On a cool morning in Pampore, India, the fields have become a purpledotted canvas. Haji Ghulam Hassan Bhat, 65, walks toward his farm carrying a small willow basket, called a zaen, that his grandfather had gifted him when he plucked his first saffron flower at the age of 6. His callused hands are soiled, and the cracks in them are a testament to his deep attachment to his trade.
Bhat has farmed here for nearly 50 years. He has a great deal of saffron land compared with his neighbors, and, until recently, it has provided him with a good living. Popularly known as the “saffron town,” where the world’s best saffron grows, Pampore sits 10 miles southeast of Srinagar, Kashmir’s capital city. Like many, Bhat believes the land of Pampore has been blessed with “saffron gold” because of the benediction of two famous Sufi saints. Cultivating the spice is not merely his livelihood, but also a meditation.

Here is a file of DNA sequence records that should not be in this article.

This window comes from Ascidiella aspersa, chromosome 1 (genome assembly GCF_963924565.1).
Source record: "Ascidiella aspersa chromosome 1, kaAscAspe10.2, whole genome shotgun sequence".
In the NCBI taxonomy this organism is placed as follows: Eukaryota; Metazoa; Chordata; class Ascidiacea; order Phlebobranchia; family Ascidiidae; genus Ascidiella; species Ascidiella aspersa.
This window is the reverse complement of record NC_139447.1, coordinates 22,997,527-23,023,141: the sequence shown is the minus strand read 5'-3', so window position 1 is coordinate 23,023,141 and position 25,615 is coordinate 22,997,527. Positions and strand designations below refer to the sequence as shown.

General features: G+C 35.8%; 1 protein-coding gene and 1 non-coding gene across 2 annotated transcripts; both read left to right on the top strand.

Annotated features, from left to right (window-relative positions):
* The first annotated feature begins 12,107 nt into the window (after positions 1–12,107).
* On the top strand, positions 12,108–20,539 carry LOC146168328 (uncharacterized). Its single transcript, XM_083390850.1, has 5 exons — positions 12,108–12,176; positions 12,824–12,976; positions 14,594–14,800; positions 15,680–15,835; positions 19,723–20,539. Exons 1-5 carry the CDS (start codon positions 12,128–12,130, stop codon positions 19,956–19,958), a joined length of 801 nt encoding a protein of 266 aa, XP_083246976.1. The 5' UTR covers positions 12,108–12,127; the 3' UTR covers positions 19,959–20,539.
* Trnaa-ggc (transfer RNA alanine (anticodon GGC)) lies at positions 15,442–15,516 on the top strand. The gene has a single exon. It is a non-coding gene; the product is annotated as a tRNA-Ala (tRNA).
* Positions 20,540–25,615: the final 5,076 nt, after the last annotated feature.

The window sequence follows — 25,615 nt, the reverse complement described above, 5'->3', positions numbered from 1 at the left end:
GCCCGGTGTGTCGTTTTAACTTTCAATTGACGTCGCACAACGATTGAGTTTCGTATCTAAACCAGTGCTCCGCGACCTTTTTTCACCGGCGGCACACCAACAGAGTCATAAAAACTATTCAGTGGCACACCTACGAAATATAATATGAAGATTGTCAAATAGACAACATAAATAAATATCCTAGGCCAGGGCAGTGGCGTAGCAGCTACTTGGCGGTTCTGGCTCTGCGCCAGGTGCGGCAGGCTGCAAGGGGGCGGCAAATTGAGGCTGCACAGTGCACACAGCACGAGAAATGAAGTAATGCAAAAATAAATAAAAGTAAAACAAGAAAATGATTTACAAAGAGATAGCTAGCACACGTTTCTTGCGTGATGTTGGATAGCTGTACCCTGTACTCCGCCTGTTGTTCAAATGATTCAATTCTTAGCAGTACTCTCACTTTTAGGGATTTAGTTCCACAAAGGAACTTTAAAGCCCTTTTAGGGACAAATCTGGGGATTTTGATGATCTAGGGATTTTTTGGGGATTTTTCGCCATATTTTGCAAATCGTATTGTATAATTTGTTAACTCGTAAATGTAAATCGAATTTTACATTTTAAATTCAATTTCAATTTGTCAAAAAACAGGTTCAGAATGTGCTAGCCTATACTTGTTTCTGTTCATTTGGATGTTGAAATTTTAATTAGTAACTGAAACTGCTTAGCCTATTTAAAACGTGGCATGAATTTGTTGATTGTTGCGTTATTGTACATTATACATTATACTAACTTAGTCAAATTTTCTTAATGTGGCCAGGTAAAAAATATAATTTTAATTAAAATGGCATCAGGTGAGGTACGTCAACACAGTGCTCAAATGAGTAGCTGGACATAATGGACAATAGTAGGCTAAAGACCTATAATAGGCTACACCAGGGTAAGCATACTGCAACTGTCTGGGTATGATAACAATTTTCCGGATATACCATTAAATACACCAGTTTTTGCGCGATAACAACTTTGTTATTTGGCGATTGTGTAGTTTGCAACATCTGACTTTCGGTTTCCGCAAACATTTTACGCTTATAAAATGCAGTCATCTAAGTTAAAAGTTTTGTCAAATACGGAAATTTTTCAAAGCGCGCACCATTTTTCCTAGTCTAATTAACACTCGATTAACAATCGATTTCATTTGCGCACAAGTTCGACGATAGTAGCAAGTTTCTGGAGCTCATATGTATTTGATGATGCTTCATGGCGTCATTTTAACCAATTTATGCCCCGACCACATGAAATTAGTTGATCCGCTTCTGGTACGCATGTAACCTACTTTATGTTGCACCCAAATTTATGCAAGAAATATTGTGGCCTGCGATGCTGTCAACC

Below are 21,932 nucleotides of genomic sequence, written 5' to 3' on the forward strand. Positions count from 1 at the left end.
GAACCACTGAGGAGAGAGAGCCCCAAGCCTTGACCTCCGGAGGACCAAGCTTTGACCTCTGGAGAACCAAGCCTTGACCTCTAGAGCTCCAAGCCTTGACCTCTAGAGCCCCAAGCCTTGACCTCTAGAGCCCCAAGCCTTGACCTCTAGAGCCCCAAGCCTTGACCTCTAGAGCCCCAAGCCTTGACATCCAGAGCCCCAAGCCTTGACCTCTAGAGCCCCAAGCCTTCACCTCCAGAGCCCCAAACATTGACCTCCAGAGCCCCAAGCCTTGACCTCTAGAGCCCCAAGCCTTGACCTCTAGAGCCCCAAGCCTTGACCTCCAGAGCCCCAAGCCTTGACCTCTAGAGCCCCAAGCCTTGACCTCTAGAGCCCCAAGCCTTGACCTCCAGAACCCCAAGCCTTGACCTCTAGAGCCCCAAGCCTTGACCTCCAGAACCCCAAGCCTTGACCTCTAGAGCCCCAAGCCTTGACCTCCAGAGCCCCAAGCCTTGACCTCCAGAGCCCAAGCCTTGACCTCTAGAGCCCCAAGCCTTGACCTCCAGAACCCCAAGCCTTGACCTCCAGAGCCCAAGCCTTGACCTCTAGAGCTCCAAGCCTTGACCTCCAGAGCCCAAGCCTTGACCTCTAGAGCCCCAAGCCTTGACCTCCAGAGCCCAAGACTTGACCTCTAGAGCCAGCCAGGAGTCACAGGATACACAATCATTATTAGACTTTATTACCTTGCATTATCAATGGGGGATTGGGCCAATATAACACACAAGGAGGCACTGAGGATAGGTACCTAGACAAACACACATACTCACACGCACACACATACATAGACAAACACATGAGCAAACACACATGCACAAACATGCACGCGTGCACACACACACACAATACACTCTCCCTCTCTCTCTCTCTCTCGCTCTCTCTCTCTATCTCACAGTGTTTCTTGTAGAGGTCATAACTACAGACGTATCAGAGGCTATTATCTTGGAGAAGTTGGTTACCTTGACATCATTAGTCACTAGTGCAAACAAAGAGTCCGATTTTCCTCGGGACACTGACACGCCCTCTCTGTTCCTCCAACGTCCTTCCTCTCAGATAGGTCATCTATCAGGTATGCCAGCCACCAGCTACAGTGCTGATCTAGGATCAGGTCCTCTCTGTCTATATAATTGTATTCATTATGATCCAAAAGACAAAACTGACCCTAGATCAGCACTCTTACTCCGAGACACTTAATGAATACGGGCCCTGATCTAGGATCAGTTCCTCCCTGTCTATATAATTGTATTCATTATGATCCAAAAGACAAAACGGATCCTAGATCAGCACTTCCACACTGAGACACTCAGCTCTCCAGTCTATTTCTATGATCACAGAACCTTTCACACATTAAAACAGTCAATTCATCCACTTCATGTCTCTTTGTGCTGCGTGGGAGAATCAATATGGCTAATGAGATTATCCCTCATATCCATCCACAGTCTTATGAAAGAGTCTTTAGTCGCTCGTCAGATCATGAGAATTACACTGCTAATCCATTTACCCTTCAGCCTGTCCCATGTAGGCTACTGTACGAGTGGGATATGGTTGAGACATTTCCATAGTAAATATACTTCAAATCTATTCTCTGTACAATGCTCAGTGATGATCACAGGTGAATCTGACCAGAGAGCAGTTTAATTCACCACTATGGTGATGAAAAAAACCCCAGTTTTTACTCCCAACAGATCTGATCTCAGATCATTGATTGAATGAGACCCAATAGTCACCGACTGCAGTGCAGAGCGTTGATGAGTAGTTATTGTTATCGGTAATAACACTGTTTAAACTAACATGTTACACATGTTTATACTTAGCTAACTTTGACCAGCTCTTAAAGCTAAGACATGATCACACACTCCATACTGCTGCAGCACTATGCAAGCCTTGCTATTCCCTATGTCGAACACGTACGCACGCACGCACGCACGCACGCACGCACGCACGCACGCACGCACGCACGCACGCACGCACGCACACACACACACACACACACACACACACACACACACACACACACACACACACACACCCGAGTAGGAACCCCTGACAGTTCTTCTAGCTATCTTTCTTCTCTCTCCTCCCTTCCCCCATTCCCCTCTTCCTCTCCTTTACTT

Around 19,000 families in Pampore are dependent on saffron farming. Traditionally used in medicines and perfumes, at around $2,000 per pound, it is the world’s most expensive spice. Kashmir’s terrain, soil quality, and weather have long been conducive to the growth of a robust crop, and farmers have, at times, harvested three rounds of saffron crocus flowers from the same bulb in a single season, which is usually shorter than one month long. Though the fields are plowed in the low-moisture months of March an